Why does fentanyl exist? The history behind the substance driving record overdose deaths in the US

Ophelia dug into the history of fentanyl to explain why the drug associated with so much despair was ever created.

Dom DiFurio
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Fentanyl was the most promising medical advancement of its time. It's now one of the leading causes of death in the United States.

The highly addictive synthetic opioid has infiltrated illicit drug supplies and left holes in families across the nation. According to a New York Times analysis of Centers for Disease Control and Prevention data, fentanyl and drugs like it caused nearly 74,000 overdose deaths in 2022, surpassing other public health crises like car crash deaths and gun deaths.

It's spurred public policy initiatives in an attempt to stem the flow of fentanyl from China and Mexico. It's led to more regulation of prescription opioids and increased efforts to make opioid abuse treatments more widely available. It's also reigniting debates about how to prosecute drug crimes and how to compassionately treat those who have already become victims of its addictive grip.

Fentanyl is so frequently associated today with pain and suffering that it begs the question: Why was something so dangerous created in the first place? To get to the bottom of that question, Ophelia analyzed resources from academic journals, the Journal of Pain, and archived news articles to illustrate the origin of fentanyl, a drug that has become almost synonymous with America's opioid crisis.


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A doctor's son and the father of more than 80 medicines

Paul Janssen was a revolutionary figure in Western medicine during the 20th century, developing dozens of medications and patenting more than 100 medical advances over his lifetime. The son of a doctor, Janssen lost his sister when she was only 4 years old after she contracted tuberculous meningitis.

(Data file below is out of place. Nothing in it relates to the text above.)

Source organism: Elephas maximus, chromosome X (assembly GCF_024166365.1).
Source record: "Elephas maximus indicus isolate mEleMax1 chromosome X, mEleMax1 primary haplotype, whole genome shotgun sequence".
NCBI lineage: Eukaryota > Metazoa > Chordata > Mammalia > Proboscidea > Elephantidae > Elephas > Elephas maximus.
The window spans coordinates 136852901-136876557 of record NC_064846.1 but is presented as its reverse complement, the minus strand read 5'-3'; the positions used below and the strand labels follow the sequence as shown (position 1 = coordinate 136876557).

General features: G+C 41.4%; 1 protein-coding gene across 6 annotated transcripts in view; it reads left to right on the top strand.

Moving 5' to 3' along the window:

During World War II, Janssen studied physics, biology, and chemistry in Belgium. His familial background and education in chemistry, in particular, inspired him to think about the potential for chemical sciences to be applied to advancements in medicine.

The time in which a young Janssen found inspiration was when war was driving innovation in health care at a rapid clip, and many procedures and medicines we take for granted today were just entering the fray. Surgeons were developing techniques to safely remove flesh so that fewer soldiers had to undergo amputation. Penicillin was seeing broader use for treating bacterial infections, having been discovered over a decade prior.

And Janssen, who would become known simply as Dr. Paul to colleagues, was plotting the creation of his independent research laboratory.

Surgeons and nurses with patent in operating room.
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The quest for the 'most potent' narcotic pain reliever

The first open-heart surgery was performed in 1952, kicking off a period of surgical ambition that would inspire Janssen to formulate the chemical compound known today as fentanyl.

Around this time, doctors began experimenting with new techniques for heart surgery, the promise of treating heart disease propelling patients to take part in risky experimental procedures. Anesthetics available at the time often caused severe hypotension (low blood pressure) and arrhythmias (an irregular heartbeat) if they didn't kill the patient.

Janssen set out to formulate the "most potent" narcotic pain reliever ever made, synthesizing fentanyl for the first time in 1960. The drug was shown to have 100-300 times the potency of morphine, the primary drug used in surgical procedures at the time. Fentanyl also had fewer side effects for patients.

With morphine, the amnesia effect that helps patients forget the surgery while anesthetized was sometimes incomplete. Occasionally, morphine would also cause an allergic reaction; it also had the effect of depressing the respiratory system after surgery was complete, making it difficult for the patient to get oxygen. Fentanyl carries a similar impact on the respiratory system, and deaths from overdoses typically are the result of the respiratory system effectively shutting down.